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Analyst: International Partnerships Are Key To Russian Aviation Success

Strategic Alliances Needed To Make Country Competitive

For an industry long absent from the international arena, Russian aircraft manufacturers generated a surprising amount of interest at Farnborough this year. Although Western companies like Airbus and Boeing dominate the narrow-body and wide-body category, Embraer and Bombardier the regional jet category, and Bombardier and ATR the turbo-prop category, things are slowly shifting. Because the Airbus A320 aircraft family and Boeing 737 family are still on the fence about whether to adopt the clean sheet narrow body model, newcomers have a rare opportunity to optimize on market interest in the production of such aircraft, according to Frost & Sullivan. With the right strategic partnerships with western manufacturers, Russian aircraft are more likely to succeed on the international arena.

"There is a need for greater efficiency in aircraft, given the volatility of fuel prices, strong competition in the airline sector for lower operating costs, and environmental pressures," says Frost & Sullivan's Commercial Aviation Consulting Analyst, Max Sukkhasantikul in a new article entitled Frost & Sullivan: The Russian Aircraft Industry Comes of Age. "Russia has produced strong competing aircraft to the narrow body products of Airbus and Boeing at a time when both companies need to decide whether to re-engine narrow body aircraft or produce a clean sheet design."

Currently, the only Russian manufacturers offering potential for greater foreign market interest are Sukhoi and Irkut. Sukhoi, a new player in the commercial aircraft market, presently leads the way in Russian aircraft sales, with more than 100 orders and potential orders for the SuperJet product. Similarly, Irkut is looking to enter the market with the MC-21, an aircraft comparable to the Airbus A320 and Boeing 737 families, but is still yet to see further international market penetration.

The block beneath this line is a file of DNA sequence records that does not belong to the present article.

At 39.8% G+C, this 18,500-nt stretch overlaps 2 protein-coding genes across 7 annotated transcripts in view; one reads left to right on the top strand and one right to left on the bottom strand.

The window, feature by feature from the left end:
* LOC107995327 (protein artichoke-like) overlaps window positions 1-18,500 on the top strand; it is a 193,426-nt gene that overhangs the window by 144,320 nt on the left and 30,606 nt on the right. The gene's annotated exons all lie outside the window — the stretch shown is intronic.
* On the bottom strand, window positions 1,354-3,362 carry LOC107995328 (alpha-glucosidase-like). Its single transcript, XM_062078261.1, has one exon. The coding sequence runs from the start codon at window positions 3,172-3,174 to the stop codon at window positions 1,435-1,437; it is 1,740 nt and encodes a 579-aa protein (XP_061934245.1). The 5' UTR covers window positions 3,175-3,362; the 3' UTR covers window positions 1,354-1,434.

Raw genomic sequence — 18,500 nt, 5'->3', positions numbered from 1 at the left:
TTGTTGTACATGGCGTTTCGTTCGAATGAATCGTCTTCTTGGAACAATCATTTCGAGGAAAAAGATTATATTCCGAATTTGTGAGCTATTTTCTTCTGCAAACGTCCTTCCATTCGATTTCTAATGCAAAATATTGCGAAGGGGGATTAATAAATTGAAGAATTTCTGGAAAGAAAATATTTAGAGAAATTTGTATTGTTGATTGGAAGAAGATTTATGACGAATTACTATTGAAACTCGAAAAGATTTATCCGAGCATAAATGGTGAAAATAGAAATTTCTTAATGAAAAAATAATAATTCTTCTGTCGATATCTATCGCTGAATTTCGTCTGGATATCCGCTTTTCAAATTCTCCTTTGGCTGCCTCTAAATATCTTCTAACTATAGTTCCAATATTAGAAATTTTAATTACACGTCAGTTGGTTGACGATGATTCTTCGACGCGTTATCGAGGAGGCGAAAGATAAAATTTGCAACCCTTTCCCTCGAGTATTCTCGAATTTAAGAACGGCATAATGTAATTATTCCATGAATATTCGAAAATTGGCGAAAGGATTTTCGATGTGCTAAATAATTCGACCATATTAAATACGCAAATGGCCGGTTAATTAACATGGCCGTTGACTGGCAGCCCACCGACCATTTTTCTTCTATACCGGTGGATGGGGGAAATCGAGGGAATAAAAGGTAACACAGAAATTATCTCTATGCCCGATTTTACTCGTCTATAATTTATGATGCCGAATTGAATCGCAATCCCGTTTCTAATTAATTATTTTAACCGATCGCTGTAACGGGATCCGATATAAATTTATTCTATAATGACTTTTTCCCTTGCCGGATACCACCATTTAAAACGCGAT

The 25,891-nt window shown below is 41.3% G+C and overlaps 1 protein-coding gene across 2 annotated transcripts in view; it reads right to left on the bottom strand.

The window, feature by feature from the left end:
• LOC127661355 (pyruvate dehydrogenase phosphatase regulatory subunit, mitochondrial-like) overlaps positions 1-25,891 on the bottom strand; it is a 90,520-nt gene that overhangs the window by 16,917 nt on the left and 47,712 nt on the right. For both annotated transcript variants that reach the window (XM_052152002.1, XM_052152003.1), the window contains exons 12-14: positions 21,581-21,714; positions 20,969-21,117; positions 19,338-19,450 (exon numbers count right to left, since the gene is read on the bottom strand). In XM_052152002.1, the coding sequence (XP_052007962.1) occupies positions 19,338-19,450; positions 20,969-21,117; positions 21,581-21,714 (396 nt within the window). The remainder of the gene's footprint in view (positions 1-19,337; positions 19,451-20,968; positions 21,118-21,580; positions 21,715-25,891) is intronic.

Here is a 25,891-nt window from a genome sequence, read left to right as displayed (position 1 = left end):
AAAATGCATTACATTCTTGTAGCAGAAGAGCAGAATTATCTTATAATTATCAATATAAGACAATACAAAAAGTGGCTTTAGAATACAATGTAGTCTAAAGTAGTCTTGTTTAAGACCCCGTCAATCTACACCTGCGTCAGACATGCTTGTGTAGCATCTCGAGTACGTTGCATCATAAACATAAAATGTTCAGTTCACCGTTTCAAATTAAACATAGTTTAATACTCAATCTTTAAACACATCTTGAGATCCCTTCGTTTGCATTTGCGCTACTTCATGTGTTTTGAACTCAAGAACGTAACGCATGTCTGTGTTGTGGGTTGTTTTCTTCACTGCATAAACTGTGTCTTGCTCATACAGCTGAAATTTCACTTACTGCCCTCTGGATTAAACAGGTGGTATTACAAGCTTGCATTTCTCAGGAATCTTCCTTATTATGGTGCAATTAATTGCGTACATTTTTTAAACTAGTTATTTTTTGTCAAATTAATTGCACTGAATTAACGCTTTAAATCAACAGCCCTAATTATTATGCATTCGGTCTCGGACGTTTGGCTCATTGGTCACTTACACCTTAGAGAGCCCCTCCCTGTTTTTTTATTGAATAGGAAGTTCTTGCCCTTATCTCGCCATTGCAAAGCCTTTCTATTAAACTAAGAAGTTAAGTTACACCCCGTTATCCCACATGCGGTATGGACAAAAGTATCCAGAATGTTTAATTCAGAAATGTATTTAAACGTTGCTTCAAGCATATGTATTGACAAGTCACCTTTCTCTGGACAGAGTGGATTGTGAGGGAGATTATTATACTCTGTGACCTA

"The key difference between Sukhoi and other Russian aircraft manufacturers is strong support and partnership from major western suppliers, such as Italy's Finmeccanica," says Sukkhasantikul. "Finmeccanica holds an equity stake in Sukhoi through its subsidiary Alenia Aeronautica, through which SuperJet was co-developed. This partnership offers vast strategic value. Not only is Alenia Aeronautica a western entity, it is also a major aerospace company, supplying structures to a number of aircraft types such as the Boeing 787. This is exactly the type of support Russian aircraft manufacturers need to develop a strong reputation for commercial aircraft beyond its local markets."  Sukhoi has also established a partnership with Snecma, a major French aerospace and defence engine supplier that is co-developing the powerplant for Sukhoi with the SaM146 engine.

Sukkhasantikul contends that the advantages of Western-Russian partnerships are mutual. Western manufacturers will profit from Russia's aerospace engineering excellence and the expansion of market access, whilst their Russian partners leverage the support, technology, and reputation of Western aerospace companies to promote success outside the home market. For Russia, strong Western support is critical to secure global market acceptance. Should Russian manufacturers gain such support, Russian aircraft will become more accessible in the international market.

However, he says, it is not only the reputation and market perception of Russian aircraft that present complications for the industry. Companies like Irkut have to grapple with logistical bottlenecks, as they strive to produce commercial aircraft that will meet international standards. This is because most Russian aircraft manufacturers, including Sukhoi, were traditionally military aircraft producers with little commercial aircraft experience.



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